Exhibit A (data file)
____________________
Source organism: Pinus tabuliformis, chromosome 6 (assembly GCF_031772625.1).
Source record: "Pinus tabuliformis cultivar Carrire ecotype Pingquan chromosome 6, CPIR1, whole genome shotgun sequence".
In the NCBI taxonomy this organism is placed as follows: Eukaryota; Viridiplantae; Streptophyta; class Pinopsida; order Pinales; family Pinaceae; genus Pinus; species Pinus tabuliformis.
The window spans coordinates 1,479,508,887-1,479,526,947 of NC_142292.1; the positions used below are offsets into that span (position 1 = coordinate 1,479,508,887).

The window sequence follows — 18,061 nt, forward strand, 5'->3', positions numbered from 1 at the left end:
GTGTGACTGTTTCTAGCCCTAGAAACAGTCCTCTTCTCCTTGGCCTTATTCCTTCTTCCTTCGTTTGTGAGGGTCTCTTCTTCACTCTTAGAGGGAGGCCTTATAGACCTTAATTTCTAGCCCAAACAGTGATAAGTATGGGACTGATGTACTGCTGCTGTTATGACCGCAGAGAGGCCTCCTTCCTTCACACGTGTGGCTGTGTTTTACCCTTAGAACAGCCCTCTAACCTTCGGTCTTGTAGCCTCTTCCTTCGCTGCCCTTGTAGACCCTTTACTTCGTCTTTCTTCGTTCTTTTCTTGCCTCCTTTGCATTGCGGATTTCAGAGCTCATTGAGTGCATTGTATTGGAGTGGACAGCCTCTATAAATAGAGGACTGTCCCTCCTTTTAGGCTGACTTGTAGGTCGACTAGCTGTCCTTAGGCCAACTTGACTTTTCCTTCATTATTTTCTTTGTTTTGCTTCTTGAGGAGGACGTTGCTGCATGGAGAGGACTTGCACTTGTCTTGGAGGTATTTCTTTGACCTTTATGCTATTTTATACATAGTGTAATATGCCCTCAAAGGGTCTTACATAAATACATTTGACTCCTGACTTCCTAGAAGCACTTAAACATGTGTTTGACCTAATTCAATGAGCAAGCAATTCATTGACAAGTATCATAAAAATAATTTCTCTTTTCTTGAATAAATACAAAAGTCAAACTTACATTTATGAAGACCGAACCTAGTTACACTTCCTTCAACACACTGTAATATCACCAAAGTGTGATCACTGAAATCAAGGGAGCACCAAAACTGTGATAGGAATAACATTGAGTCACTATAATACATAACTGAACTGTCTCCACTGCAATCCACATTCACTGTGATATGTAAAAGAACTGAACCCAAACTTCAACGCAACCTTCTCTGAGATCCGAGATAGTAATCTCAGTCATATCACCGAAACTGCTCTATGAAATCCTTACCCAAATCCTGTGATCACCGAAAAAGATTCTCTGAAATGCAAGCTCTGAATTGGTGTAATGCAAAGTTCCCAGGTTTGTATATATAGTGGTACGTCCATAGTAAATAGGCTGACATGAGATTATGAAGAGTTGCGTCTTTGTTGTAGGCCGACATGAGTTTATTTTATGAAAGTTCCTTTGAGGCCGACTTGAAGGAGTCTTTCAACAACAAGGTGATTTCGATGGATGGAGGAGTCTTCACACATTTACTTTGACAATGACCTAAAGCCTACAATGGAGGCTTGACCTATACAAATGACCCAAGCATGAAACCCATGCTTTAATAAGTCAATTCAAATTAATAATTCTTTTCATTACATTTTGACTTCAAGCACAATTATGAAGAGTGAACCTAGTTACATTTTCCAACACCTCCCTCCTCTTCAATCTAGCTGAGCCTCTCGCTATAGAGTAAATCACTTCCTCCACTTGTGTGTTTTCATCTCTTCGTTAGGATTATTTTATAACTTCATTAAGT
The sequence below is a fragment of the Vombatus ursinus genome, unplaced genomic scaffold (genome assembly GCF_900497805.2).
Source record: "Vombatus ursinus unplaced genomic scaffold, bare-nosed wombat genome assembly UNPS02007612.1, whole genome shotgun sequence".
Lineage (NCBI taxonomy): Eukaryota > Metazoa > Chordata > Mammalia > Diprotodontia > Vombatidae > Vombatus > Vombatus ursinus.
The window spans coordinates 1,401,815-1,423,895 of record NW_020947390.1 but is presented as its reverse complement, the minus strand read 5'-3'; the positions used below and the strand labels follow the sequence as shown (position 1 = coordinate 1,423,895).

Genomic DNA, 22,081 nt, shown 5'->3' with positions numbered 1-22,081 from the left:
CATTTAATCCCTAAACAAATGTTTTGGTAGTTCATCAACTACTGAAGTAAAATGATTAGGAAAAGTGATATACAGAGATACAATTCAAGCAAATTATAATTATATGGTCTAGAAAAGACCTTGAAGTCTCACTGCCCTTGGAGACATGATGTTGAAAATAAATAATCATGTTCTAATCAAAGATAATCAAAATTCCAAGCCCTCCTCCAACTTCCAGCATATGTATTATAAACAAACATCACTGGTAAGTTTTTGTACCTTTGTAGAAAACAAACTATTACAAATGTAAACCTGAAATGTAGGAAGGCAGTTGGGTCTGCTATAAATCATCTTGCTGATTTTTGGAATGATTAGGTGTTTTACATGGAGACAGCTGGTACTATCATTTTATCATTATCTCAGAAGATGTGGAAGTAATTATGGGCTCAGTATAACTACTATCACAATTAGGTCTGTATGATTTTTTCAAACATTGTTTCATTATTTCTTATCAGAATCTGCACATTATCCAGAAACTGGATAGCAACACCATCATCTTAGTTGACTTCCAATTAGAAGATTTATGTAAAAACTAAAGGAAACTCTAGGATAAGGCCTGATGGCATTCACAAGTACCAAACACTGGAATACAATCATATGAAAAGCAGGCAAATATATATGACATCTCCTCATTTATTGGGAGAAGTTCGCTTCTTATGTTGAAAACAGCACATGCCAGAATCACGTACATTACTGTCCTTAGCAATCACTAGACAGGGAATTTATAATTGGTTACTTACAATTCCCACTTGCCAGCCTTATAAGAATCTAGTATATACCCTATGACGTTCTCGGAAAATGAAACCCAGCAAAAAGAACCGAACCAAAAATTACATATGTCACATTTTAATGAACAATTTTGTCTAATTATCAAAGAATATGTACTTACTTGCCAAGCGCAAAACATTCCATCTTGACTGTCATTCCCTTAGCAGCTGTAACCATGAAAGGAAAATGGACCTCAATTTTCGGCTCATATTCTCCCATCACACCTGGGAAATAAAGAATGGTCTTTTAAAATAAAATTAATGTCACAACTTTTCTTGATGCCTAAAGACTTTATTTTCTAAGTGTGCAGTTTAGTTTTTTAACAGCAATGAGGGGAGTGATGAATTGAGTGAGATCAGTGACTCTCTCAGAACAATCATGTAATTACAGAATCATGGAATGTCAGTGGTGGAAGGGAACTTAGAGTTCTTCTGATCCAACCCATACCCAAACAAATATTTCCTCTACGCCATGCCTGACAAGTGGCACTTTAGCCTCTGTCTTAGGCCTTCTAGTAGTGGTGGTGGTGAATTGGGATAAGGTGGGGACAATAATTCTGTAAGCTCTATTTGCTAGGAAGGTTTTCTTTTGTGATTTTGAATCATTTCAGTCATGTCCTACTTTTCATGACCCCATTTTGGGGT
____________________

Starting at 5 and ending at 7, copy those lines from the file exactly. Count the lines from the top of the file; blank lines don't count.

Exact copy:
The window sequence follows — 18,061 nt, forward strand, 5'->3', positions numbered from 1 at the left end:
GTGTGACTGTTTCTAGCCCTAGAAACAGTCCTCTTCTCCTTGGCCTTATTCCTTCTTCCTTCGTTTGTGAGGGTCTCTTCTTCACTCTTAGAGGGAGGCCTTATAGACCTTAATTTCTAGCCCAAACAGTGATAAGTATGGGACTGATGTACTGCTGCTGTTATGACCGCAGAGAGGCCTCCTTCCTTCACACGTGTGGCTGTGTTTTACCCTTAGAACAGCCCTCTAACCTTCGGTCTTGTAGCCTCTTCCTTCGCTGCCCTTGTAGACCCTTTACTTCGTCTTTCTTCGTTCTTTTCTTGCCTCCTTTGCATTGCGGATTTCAGAGCTCATTGAGTGCATTGTATTGGAGTGGACAGCCTCTATAAATAGAGGACTGTCCCTCCTTTTAGGCTGACTTGTAGGTCGACTAGCTGTCCTTAGGCCAACTTGACTTTTCCTTCATTATTTTCTTTGTTTTGCTTCTTGAGGAGGACGTTGCTGCATGGAGAGGACTTGCACTTGTCTTGGAGGTATTTCTTTGACCTTTATGCTATTTTATACATAGTGTAATATGCCCTCAAAGGGTCTTACATAAATACATTTGACTCCTGACTTCCTAGAAGCACTTAAACATGTGTTTGACCTAATTCAATGAGCAAGCAATTCATTGACAAGTATCATAAAAATAATTTCTCTTTTCTTGAATAAATACAAAAGTCAAACTTACATTTATGAAGACCGAACCTAGTTACACTTCCTTCAACACACTGTAATATCACCAAAGTGTGATCACTGAAATCAAGGGAGCACCAAAACTGTGATAGGAATAACATTGAGTCACTATAATACATAACTGAACTGTCTCCACTGCAATCCACATTCACTGTGATATGTAAAAGAACTGAACCCAAACTTCAACGCAACCTTCTCTGAGATCCGAGATAGTAATCTCAGTCATATCACCGAAACTGCTCTATGAAATCCTTACCCAAATCCTGTGATCACCGAAAAAGATTCTCTGAAATGCAAGCTCTGAATTGGTGTAATGCAAAGTTCCCAGGTTTGTATATATAGTGGTACGTCCATAGTAAATAGGCTGACATGAGATTATGAAGAGTTGCGTCTTTGTTGTAGGCCGACATGAGTTTATTTTATGAAAGTTCCTTTGAGGCCGACTTGAAGGAGTCTTTCAACAACAAGGTGATTTCGATGGATGGAGGAGTCTTCACACATTTACTTTGACAATGACCTAAAGCCTACAATGGAGGCTTGACCTATACAAATGACCCAAGCATGAAACCCATGCTTTAATAAGTCAATTCAAATTAATAATTCTTTTCATTACATTTTGACTTCAAGCACAATTATGAAGAGTGAACCTAGTTACATTTTCCAACACCTCCCTCCTCTTCAATCTAGCTGAGCCTCTCGCTATAGAGTAAATCACTTCCTCCACTTGTGTGTTTTCATCTCTTCGTTAGGATTATTTTATAACTTCATTAAGT
The sequence below is a fragment of the Vombatus ursinus genome, unplaced genomic scaffold (genome assembly GCF_900497805.2).